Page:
By JAY ROBERTS
The Cassette Chronicles is a continuing series of mini reviews and reflections on albums from the 1980’s and 1990’s. The aim of this series is to highlight both known and underappreciated albums from rock, pop and metal genres from this time period through the cassette editions of their releases. Some of the albums I have known about and loved for years, while others are new to me and were music I’ve always wanted to hear. There will be some review analysis and my own personal stories about my connection with various albums. These opinions are strictly my own and do not reflect the views of anyone else at Limelight Magazine.
DAMN YANKEES – DAMN YANKEES (1990)
On paper, the team up of Jack Blades, Tommy Shaw and Ted Nugent (along with newcomer drummer Michael Cartellone) might seem a wee bit strange. I know that when I first heard of the project, it didn’t seem like the AOR sound Blades and Shaw are most associated with would blend all that well with the frenetic histrionics that Nugent is known for.
But that’s why you have to listen before judging, because the self-titled debut album from Damn Yankees was a darn sight better than I think anyone that had doubts could’ve expected. Yes, the more AOR sound prevails throughout the release but there’s plenty of guitar pyrotechnics that are surely the influence of the Motor City Madman as well. Given the fact that the album went double platinum, a lot of people found the album highly enjoyable as well.
The Damn Yankees album was propelled by three hits. You had the requisite power ballad in “High Enough”, which was the biggest charting song for the band. It hit #3. I know that this is where I would usually dump all over the song because it is a ballad, but that’s not happening this time because I actually like the song.
While “High Enough” is their most successful track, I think the album’s opening song “Coming of Age” is the one that really gets people amped up to this day when they hear it. There’s something about that opening riff that gets me excited nearly 30 years later when I hear it on the radio. When I played the cassette for this article, I had the same kind of charged feeling too.
The other song that got traction as a single was “Come Again” and again, I really like the song. It starts out like it is going to be a ballad but after that initial intro, the more driving rock sound kicks in and fuels the song to a greater height in my mind.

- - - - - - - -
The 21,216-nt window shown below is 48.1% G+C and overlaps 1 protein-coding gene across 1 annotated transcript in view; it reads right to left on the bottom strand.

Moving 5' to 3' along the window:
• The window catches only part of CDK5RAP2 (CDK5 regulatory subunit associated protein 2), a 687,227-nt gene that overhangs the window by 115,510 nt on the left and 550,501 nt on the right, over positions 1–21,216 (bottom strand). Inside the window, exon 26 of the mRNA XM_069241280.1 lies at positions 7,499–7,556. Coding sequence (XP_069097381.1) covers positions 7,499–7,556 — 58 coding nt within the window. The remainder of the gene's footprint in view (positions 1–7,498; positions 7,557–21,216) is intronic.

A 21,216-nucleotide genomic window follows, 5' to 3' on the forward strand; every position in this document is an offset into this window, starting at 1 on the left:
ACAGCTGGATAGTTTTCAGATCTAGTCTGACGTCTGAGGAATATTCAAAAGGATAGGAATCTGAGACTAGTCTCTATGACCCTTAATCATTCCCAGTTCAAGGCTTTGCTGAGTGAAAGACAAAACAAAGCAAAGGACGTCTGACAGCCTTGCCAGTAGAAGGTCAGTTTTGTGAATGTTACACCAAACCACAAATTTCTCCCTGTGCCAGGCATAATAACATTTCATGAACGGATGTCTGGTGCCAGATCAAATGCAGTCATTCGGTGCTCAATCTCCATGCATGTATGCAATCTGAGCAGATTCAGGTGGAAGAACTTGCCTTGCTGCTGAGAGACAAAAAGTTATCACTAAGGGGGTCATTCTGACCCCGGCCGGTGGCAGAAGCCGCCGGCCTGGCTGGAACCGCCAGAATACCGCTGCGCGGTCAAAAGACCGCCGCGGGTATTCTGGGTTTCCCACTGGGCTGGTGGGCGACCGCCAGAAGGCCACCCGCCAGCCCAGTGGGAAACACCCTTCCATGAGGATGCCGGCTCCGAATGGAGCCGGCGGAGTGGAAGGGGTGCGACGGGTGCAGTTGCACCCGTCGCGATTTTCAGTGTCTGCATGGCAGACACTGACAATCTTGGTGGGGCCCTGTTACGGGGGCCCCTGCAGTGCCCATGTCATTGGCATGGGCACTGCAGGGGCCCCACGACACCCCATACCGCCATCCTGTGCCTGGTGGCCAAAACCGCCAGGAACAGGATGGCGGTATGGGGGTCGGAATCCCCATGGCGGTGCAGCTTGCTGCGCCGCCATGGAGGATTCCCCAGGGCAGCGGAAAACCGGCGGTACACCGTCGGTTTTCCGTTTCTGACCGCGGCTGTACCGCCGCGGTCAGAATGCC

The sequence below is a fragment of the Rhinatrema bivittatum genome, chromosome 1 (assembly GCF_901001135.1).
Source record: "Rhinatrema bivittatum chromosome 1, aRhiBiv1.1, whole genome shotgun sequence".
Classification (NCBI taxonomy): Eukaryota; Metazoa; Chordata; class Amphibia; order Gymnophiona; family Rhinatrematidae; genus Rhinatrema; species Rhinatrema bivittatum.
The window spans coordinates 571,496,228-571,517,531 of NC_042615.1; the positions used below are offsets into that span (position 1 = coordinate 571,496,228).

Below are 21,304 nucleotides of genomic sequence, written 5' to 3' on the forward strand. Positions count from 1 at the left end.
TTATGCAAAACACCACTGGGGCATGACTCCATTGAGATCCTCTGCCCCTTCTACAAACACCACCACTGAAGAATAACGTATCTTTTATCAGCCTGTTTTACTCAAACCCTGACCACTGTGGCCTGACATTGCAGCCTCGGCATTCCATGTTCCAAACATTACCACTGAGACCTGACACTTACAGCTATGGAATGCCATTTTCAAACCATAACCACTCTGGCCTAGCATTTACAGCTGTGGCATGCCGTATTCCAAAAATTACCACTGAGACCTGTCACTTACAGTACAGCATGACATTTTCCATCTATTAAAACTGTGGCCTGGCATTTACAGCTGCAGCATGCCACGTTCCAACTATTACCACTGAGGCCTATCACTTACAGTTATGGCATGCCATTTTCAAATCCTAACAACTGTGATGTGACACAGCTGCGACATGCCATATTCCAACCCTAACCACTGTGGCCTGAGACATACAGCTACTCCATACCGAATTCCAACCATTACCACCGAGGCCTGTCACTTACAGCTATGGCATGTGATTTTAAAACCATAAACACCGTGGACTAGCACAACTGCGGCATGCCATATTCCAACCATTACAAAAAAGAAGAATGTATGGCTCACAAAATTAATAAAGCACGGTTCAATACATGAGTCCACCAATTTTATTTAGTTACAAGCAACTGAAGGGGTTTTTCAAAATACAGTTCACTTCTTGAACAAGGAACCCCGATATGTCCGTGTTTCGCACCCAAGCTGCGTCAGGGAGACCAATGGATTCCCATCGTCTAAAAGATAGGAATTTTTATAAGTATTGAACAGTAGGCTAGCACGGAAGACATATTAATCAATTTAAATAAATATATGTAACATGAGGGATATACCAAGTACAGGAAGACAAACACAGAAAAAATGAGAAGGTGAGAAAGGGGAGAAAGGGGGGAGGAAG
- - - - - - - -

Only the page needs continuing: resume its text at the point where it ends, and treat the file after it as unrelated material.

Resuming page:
There were a couple of songs released as singles but “Runaway” and “Bad Reputation” didn’t get nearly as much individual success as the first three released songs. That’s not to say they were bad songs though. They both follow “Coming of Age” in the track listing and they are both electric rockers that keep your energy level on high.
The title track for the album closes out the first side of the album and it is a big anthemic rocker. The chorus is huge which isn’t a surprise since that particular sound is evident throughout the album. The album’s producer was Ron Nevison and he knew his way around the entire AOR sound playing field.
After “Come Again” opens Side Two, the album races to the finish line with a killer set of rockers. Now I said that the writing credits don’t get too specific about who wrote what beyond the trio. But I thought the songs “Mystified” and “Piledriver” screamed Ted Nugent. Obviously I could be completely wrong about that, but that’s just where my mind went as I listened to the album once again. There’s a similar kind of guitar noodling sound on both tracks that give it a bit of bluesy start. That start disappears on “Piledriver” once the song gets going in full because it soon bursts into an all-out rocker that brings the album to a frantic and crushing end.
Speaking of frantic fretwork and huge anthems, the song “Rock City” goes a long way towards trying to redefine the phrase “playing with wild abandon”. There’s not an ounce of subtlety on this track and that’s a good thing. The band just goes pedal to the floor musically and leaves you breathless as they rock and roll you with the song.
And that’s kind of what you needed I think. While the band members obviously had their 70’s and/or 80’s rock pedigrees, the metal years were starting their wind down by the time 1990 rolled around. And this was anything but just flat out boring glam retreads. No, there’s a seamless blend of both melodic rock with fiery guitar runs and vocals that get you to sing along. The Damn Yankees is just a sublimely fantastic album that no matter how many times you hear it, you find yourself somehow energized by the material. For me, it’s an album that will always feel timeless no matter how much time passes.
NOTES OF INTEREST: I saw the band on tour in 1991 in Mansfield, Massachusetts at was then called The Great Woods Center for the Performing Arts. They headlined over Bad Company and Tattoo Rodeo. Bad Company was excellent and I loved the Damn Yankees set as well. Ted Nugent was crazy good on the guitar in particular.
This factoid manages to amuse me for some reason. The band released just two studio albums (Don’t Tread was the band’s second album and went gold when released in 1992) but somehow have THREE greatest hits type compilations to their credit.
The band has reunited in various incarnations over the years to perform songs in concert. The one real attempt to put out a new album came in 1999 but no one from the band to the record company was happy with the music they came up with for the planned third release. That album was reportedly going to be called Bravo.
Drummer Michael Cartellone was pretty much unknown before Damn Yankees but he’s gone on to a pretty good career. He toured with Ted Nugent’s solo band as well as with John Fogerty. He’s been the drummer for Lynyrd Skynyrd since 1999. He’s also played on albums for Accept, Brad Gillis, John Wetton and Shaw/Blades among others.